Alternative Siding Choices
Homeowners who are considering new siding don’t have to look far. With so many options available, you’ll want to do your research and see what’s right for you and your home.
Here we’ll provide an overview of the most common choices and their pros and cons. Like anything, budget is important, but consider also the style of your home and aesthetic appeal when making an important decision like this—one you’ll live with for years to come.
When it comes to maintenance and affordability, vinyl siding wins every time. Not only is it easy and fast to install, vinyl siding never has to be painted, thereby reducing your maintenance costs forever. It comes in a variety of colors for you to pick from.
This rustic, beautiful material offers a natural look that homeowners love. Is your home older and you’re going for that charming appeal? Wood siding might continue to suit you best. You will have to repaint wood siding every five years, and factor in a greater upfront cost. But wood siding adds value to homes—especially to those that strive to retain its original splendor. Watch out for rot though; wood siding is vulnerable to the weather and termites.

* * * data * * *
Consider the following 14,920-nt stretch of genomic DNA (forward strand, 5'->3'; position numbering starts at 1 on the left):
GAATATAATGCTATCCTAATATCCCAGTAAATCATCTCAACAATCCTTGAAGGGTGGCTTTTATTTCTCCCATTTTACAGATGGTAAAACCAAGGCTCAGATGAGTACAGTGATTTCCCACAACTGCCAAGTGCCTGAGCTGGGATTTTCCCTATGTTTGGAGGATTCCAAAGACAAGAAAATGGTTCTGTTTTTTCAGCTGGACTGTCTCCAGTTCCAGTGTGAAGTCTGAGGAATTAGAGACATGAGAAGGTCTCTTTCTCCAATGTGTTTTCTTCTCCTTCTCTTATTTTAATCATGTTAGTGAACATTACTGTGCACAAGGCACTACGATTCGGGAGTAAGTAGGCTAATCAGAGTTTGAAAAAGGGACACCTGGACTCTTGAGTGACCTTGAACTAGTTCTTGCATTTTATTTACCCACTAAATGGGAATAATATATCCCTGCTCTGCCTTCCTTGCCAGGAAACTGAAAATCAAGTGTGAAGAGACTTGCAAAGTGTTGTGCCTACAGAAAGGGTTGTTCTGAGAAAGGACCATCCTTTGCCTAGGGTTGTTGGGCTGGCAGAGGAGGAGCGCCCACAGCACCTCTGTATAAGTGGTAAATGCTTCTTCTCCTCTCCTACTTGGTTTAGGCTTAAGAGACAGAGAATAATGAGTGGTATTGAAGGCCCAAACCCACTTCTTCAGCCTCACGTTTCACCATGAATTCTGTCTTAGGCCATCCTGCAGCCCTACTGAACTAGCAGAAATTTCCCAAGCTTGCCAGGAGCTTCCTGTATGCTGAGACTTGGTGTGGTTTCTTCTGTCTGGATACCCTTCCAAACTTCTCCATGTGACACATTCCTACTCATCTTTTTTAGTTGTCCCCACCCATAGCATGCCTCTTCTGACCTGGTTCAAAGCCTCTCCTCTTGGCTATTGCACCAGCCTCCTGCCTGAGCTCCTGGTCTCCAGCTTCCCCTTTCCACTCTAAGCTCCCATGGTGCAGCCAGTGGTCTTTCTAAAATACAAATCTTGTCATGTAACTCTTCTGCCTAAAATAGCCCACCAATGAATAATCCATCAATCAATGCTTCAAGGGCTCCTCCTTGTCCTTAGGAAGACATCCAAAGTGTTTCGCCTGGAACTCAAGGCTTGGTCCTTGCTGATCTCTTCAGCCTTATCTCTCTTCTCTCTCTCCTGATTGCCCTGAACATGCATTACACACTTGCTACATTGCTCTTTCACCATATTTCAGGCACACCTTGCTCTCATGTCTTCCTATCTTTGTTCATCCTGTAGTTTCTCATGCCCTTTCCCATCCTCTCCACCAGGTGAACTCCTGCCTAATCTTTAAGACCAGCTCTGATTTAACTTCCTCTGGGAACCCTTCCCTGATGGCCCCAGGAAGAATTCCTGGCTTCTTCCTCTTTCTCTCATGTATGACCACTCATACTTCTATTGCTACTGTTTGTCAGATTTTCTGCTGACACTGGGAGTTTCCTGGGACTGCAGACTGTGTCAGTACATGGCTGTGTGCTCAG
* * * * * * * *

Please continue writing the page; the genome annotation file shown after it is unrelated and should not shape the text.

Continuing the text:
Stone and mortar has been gaining in popularity as a trendy alternative. It’s long lasting—up to 100 years—and low maintenance like the vinyl. It is expensive to install however, but will add tremendous value to your home. Masonry siding will not be susceptible to rot like other materials, and will protect your home from outside elements—and insects!
Maybe your home is modern and contemporary. If so, metal siding might be just the right choice for you! Not only is it low-cost and easy to maintain (requiring painting only occasionally because of wear and tear), it has its own unique flair, setting it apart from the majority. However, do watch for rust and during storms, the metal is prone to dents. But it’s fireproof.
Affordable and visually appealing, composite siding offers nice curb appeal and is attractive when it comes to your wallet. It looks like wood in that it has a fine-grain texture. But, unlike wood, you never need to paint it or worry about insect infestation and rot. Great durability—better than vinyl siding—and also provides sound control over vinyl.